A special photographic exhibition, “Scenes of Bravery and Determination: Walter Rosenblum’s Homage to the Refugees of the Spanish Civil War,” is currently on display at New York University’s King Juan Carlos I of Spain Center, located at 53 Washington Square South, through May, 2009. Gallery hours are Monday-Friday, 9 a.m.-9 p.m. For further information, call 212.998.3650 or visit www.nyu.edu/kjc.
In the fall of 1946, the New York photographer Walter Rosenblum, a student and friend of Paul Strand and Lewis Hine, traveled to Toulouse, France, to record the relief work being undertaken by the Unitarian Service Committee for the thousands of Spanish refugees living in camps since the end of the Spanish Civil War, seven years earlier. He came back with a series of haunting portraits, 25 of which are part of this exhibition at NYU. This is the first time that this large a set from the series is being shown in the United States. “I had expected to find dejected and tired people,” Rosenblum later wrote, “but instead discovered bravery and determination.”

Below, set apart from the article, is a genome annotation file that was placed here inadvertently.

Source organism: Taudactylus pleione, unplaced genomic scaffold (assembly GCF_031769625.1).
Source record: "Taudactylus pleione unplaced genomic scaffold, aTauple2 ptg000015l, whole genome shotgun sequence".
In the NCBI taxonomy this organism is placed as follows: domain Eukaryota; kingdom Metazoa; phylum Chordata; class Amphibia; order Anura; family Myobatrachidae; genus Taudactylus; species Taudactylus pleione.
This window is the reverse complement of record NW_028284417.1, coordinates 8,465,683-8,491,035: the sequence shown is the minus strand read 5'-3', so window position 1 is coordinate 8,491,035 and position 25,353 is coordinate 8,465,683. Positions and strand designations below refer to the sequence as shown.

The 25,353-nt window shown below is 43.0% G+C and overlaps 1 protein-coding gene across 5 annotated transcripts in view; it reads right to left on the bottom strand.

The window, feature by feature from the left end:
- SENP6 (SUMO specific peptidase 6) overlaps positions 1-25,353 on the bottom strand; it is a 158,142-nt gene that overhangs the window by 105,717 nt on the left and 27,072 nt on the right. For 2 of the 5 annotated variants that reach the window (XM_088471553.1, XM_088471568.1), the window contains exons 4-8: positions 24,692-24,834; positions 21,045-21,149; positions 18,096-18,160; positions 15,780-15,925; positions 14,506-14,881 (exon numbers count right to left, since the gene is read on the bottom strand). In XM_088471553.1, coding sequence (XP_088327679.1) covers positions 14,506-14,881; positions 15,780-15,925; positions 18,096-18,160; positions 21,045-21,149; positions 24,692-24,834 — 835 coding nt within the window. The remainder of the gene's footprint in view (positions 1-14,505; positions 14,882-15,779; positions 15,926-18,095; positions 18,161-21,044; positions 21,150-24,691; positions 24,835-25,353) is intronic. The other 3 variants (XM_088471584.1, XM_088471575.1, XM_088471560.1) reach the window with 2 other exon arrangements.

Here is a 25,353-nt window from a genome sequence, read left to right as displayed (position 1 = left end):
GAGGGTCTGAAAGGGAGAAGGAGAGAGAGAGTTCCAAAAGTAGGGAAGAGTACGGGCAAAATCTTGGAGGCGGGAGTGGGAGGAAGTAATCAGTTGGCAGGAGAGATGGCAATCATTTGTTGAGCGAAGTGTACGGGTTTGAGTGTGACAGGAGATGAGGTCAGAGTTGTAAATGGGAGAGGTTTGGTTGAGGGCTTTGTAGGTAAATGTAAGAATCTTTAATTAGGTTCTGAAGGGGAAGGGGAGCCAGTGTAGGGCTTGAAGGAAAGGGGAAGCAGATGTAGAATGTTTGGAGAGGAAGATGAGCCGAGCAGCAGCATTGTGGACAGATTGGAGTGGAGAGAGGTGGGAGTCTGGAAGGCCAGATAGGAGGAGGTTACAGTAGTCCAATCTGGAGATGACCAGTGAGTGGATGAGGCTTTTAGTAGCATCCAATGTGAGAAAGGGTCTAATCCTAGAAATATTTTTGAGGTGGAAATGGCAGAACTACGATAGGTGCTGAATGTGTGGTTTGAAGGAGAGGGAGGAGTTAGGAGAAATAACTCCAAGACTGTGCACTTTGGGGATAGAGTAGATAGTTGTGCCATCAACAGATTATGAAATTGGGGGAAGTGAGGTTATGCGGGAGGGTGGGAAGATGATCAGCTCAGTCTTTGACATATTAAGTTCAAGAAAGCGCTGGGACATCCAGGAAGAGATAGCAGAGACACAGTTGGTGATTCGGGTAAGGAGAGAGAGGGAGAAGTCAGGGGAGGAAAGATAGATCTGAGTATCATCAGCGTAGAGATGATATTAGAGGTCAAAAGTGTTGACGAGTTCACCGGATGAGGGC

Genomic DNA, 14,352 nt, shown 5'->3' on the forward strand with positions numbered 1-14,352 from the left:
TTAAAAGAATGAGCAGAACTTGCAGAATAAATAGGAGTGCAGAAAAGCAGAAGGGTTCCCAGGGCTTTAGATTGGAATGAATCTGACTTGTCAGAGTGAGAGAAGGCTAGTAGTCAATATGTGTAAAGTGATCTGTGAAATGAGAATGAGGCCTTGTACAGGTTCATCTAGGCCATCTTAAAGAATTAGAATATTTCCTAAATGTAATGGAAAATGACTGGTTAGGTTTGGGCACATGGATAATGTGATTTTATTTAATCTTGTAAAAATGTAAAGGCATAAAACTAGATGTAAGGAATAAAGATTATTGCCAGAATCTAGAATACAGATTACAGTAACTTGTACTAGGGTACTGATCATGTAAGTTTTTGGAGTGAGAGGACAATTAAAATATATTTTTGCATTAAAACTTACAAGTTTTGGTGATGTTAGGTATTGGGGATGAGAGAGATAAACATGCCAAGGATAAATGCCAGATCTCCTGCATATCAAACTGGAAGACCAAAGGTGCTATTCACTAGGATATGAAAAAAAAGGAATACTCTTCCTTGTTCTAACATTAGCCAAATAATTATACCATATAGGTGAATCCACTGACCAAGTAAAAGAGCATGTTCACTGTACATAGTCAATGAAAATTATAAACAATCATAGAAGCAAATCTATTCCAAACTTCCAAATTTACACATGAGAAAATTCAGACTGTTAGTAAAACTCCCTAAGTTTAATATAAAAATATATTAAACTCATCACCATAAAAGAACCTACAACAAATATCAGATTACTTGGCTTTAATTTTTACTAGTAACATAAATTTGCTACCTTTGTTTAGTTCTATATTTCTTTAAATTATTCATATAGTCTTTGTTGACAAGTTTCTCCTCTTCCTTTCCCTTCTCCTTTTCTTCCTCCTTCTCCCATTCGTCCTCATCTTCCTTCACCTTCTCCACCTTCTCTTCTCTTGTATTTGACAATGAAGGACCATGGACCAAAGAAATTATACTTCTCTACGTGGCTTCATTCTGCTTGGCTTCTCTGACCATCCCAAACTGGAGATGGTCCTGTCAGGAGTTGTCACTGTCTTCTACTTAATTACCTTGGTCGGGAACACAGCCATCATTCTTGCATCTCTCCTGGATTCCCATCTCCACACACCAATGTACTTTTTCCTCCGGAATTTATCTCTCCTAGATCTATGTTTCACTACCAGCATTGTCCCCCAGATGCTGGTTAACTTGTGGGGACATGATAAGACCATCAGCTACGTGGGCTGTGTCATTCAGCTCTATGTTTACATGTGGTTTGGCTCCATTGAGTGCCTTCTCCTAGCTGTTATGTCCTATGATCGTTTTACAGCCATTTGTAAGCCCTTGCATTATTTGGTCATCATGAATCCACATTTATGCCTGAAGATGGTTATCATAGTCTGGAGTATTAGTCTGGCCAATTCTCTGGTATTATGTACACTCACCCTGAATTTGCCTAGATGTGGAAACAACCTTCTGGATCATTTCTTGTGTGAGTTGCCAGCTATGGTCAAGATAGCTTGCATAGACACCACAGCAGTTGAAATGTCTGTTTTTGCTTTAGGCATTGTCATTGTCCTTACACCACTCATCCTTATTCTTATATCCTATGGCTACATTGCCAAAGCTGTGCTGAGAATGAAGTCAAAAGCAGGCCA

Rosenblum, who died in 2006, spent over 60 years as a photographer. He was a combat photographer during World War II, landing on a Normandy beach on D-Day morning. One of the most decorated photographers of World War II, he shot the first motion picture coverage of the Dachau concentration camp. He also had an extensive teaching career, beginning at Brooklyn College in 1947, where he taught until his retirement in 1986.
This exhibition is co-sponsored by the Abraham Lincoln Brigade Archives and NYU’s Tamiment Library, with special thanks to the Rosenblum family.